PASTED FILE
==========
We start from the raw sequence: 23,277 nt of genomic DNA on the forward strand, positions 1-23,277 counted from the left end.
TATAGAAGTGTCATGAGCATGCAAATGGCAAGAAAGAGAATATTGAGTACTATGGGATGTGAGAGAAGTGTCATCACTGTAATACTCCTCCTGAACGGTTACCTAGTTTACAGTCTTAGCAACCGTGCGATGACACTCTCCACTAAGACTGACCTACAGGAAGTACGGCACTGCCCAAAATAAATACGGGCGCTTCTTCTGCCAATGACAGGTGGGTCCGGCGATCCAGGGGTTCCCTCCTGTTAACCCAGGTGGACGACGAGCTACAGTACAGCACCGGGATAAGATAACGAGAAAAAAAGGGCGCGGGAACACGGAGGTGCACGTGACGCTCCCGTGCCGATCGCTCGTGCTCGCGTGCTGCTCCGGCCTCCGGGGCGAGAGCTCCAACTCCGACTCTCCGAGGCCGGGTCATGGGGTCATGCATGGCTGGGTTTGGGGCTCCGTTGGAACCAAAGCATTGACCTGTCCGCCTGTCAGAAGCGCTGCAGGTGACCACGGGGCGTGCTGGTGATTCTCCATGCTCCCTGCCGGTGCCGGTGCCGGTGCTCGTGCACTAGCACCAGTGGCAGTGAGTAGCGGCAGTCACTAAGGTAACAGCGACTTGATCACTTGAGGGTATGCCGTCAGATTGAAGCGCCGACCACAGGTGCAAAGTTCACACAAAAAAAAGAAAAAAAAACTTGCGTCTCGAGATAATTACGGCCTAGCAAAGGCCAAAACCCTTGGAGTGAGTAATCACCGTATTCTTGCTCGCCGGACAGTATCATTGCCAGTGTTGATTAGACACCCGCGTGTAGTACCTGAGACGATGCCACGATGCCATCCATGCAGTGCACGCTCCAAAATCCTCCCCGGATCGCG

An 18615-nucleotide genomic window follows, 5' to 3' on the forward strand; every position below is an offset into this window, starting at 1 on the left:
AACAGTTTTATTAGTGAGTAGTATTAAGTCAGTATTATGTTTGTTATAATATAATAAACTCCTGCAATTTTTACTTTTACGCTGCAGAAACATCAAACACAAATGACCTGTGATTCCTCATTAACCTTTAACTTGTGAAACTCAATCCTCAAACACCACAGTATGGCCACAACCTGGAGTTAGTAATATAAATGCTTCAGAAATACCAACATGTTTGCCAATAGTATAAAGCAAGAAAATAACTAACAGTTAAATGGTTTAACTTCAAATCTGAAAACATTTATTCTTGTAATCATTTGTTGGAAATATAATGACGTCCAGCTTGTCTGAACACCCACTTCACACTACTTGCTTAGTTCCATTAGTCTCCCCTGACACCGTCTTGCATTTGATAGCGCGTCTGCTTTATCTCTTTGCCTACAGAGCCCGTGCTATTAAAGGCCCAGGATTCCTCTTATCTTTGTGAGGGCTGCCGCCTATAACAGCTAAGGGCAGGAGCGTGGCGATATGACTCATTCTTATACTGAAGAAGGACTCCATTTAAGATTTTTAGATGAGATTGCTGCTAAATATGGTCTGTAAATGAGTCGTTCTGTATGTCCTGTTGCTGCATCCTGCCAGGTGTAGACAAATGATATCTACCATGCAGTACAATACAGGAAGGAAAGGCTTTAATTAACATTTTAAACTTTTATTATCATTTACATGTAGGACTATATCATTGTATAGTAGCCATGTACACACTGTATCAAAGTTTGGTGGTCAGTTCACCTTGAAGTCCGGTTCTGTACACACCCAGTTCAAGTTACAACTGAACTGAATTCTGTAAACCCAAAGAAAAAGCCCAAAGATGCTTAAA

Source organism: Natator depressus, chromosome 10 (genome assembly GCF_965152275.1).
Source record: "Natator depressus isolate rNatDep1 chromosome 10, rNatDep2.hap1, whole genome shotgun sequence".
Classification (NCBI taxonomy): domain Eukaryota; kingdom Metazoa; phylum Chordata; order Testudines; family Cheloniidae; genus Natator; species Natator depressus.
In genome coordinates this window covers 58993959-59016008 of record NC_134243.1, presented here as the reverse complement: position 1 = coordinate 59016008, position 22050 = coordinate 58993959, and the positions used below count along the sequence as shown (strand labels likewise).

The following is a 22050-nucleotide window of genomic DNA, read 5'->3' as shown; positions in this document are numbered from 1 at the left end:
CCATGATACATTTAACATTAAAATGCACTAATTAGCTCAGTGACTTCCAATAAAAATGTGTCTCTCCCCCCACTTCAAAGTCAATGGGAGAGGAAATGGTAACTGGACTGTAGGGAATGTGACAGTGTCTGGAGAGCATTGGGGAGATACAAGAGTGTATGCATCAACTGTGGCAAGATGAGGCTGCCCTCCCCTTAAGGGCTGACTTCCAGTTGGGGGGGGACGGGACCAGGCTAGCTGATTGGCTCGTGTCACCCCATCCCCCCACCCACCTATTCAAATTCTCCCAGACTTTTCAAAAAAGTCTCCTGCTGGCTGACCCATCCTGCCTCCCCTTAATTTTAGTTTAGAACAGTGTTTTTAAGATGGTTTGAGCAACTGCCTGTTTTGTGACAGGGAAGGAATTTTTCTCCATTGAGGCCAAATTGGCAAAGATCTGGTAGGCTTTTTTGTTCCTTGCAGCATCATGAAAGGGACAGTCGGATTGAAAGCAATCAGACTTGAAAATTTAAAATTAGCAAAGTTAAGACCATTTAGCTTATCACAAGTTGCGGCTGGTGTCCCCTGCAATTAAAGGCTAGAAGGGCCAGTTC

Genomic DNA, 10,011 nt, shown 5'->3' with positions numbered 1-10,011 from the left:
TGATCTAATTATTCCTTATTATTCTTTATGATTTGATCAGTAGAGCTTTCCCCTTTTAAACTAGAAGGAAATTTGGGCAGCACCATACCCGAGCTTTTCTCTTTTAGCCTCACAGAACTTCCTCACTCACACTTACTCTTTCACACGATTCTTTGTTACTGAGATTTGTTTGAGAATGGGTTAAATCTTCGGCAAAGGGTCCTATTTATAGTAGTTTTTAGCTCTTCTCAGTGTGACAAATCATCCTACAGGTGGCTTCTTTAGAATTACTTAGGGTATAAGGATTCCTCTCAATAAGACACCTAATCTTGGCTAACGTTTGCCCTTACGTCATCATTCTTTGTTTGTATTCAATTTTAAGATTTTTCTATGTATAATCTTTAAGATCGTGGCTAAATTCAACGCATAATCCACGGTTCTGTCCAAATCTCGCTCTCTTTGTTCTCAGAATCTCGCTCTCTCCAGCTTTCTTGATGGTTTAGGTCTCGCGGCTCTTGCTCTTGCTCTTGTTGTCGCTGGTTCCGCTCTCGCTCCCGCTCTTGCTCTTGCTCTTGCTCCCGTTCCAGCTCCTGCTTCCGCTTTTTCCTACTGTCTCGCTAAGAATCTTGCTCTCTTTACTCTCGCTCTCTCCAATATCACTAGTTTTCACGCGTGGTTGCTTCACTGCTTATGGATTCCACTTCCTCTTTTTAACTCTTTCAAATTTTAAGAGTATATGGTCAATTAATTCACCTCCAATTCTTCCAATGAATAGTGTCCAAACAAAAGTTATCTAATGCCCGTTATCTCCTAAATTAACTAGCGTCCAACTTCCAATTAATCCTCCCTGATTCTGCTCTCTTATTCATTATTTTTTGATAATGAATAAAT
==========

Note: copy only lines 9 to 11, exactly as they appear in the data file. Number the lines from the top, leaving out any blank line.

The following is a 22050-nucleotide window of genomic DNA, read 5'->3' as shown; positions in this document are numbered from 1 at the left end:
CCATGATACATTTAACATTAAAATGCACTAATTAGCTCAGTGACTTCCAATAAAAATGTGTCTCTCCCCCCACTTCAAAGTCAATGGGAGAGGAAATGGTAACTGGACTGTAGGGAATGTGACAGTGTCTGGAGAGCATTGGGGAGATACAAGAGTGTATGCATCAACTGTGGCAAGATGAGGCTGCCCTCCCCTTAAGGGCTGACTTCCAGTTGGGGGGGGACGGGACCAGGCTAGCTGATTGGCTCGTGTCACCCCATCCCCCCACCCACCTATTCAAATTCTCCCAGACTTTTCAAAAAAGTCTCCTGCTGGCTGACCCATCCTGCCTCCCCTTAATTTTAGTTTAGAACAGTGTTTTTAAGATGGTTTGAGCAACTGCCTGTTTTGTGACAGGGAAGGAATTTTTCTCCATTGAGGCCAAATTGGCAAAGATCTGGTAGGCTTTTTTGTTCCTTGCAGCATCATGAAAGGGACAGTCGGATTGAAAGCAATCAGACTTGAAAATTTAAAATTAGCAAAGTTAAGACCATTTAGCTTATCACAAGTTGCGGCTGGTGTCCCCTGCAATTAAAGGCTAGAAGGGCCAGTTC

Genomic DNA, 10,011 nt, shown 5'->3' with positions numbered 1-10,011 from the left: